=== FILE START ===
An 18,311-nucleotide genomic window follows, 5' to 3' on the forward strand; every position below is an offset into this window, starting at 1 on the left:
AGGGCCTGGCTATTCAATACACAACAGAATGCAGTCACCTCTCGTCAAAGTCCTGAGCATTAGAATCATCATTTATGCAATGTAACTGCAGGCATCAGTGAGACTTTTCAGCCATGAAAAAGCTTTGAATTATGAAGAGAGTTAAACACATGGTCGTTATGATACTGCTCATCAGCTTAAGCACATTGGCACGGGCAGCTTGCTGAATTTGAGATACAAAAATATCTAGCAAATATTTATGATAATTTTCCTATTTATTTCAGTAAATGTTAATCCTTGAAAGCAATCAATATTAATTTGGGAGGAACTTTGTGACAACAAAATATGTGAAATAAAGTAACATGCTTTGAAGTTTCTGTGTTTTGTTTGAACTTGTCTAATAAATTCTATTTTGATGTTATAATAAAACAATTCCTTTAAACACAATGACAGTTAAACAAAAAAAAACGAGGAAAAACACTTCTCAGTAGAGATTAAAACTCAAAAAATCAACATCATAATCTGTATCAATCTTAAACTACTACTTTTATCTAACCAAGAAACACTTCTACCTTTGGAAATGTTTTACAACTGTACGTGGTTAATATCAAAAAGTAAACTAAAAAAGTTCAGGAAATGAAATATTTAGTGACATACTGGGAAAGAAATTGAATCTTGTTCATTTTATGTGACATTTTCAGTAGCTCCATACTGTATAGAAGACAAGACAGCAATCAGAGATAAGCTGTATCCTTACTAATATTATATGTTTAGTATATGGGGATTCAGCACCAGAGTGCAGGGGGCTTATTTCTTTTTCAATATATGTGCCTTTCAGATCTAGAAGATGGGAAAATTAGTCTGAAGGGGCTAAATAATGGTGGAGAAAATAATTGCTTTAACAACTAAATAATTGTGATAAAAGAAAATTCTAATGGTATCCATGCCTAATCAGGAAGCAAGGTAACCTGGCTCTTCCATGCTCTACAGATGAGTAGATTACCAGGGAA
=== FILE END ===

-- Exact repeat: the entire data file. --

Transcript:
An 18,311-nucleotide genomic window follows, 5' to 3' on the forward strand; every position below is an offset into this window, starting at 1 on the left:
AGGGCCTGGCTATTCAATACACAACAGAATGCAGTCACCTCTCGTCAAAGTCCTGAGCATTAGAATCATCATTTATGCAATGTAACTGCAGGCATCAGTGAGACTTTTCAGCCATGAAAAAGCTTTGAATTATGAAGAGAGTTAAACACATGGTCGTTATGATACTGCTCATCAGCTTAAGCACATTGGCACGGGCAGCTTGCTGAATTTGAGATACAAAAATATCTAGCAAATATTTATGATAATTTTCCTATTTATTTCAGTAAATGTTAATCCTTGAAAGCAATCAATATTAATTTGGGAGGAACTTTGTGACAACAAAATATGTGAAATAAAGTAACATGCTTTGAAGTTTCTGTGTTTTGTTTGAACTTGTCTAATAAATTCTATTTTGATGTTATAATAAAACAATTCCTTTAAACACAATGACAGTTAAACAAAAAAAAACGAGGAAAAACACTTCTCAGTAGAGATTAAAACTCAAAAAATCAACATCATAATCTGTATCAATCTTAAACTACTACTTTTATCTAACCAAGAAACACTTCTACCTTTGGAAATGTTTTACAACTGTACGTGGTTAATATCAAAAAGTAAACTAAAAAAGTTCAGGAAATGAAATATTTAGTGACATACTGGGAAAGAAATTGAATCTTGTTCATTTTATGTGACATTTTCAGTAGCTCCATACTGTATAGAAGACAAGACAGCAATCAGAGATAAGCTGTATCCTTACTAATATTATATGTTTAGTATATGGGGATTCAGCACCAGAGTGCAGGGGGCTTATTTCTTTTTCAATATATGTGCCTTTCAGATCTAGAAGATGGGAAAATTAGTCTGAAGGGGCTAAATAATGGTGGAGAAAATAATTGCTTTAACAACTAAATAATTGTGATAAAAGAAAATTCTAATGGTATCCATGCCTAATCAGGAAGCAAGGTAACCTGGCTCTTCCATGCTCTACAGATGAGTAGATTACCAGGGAA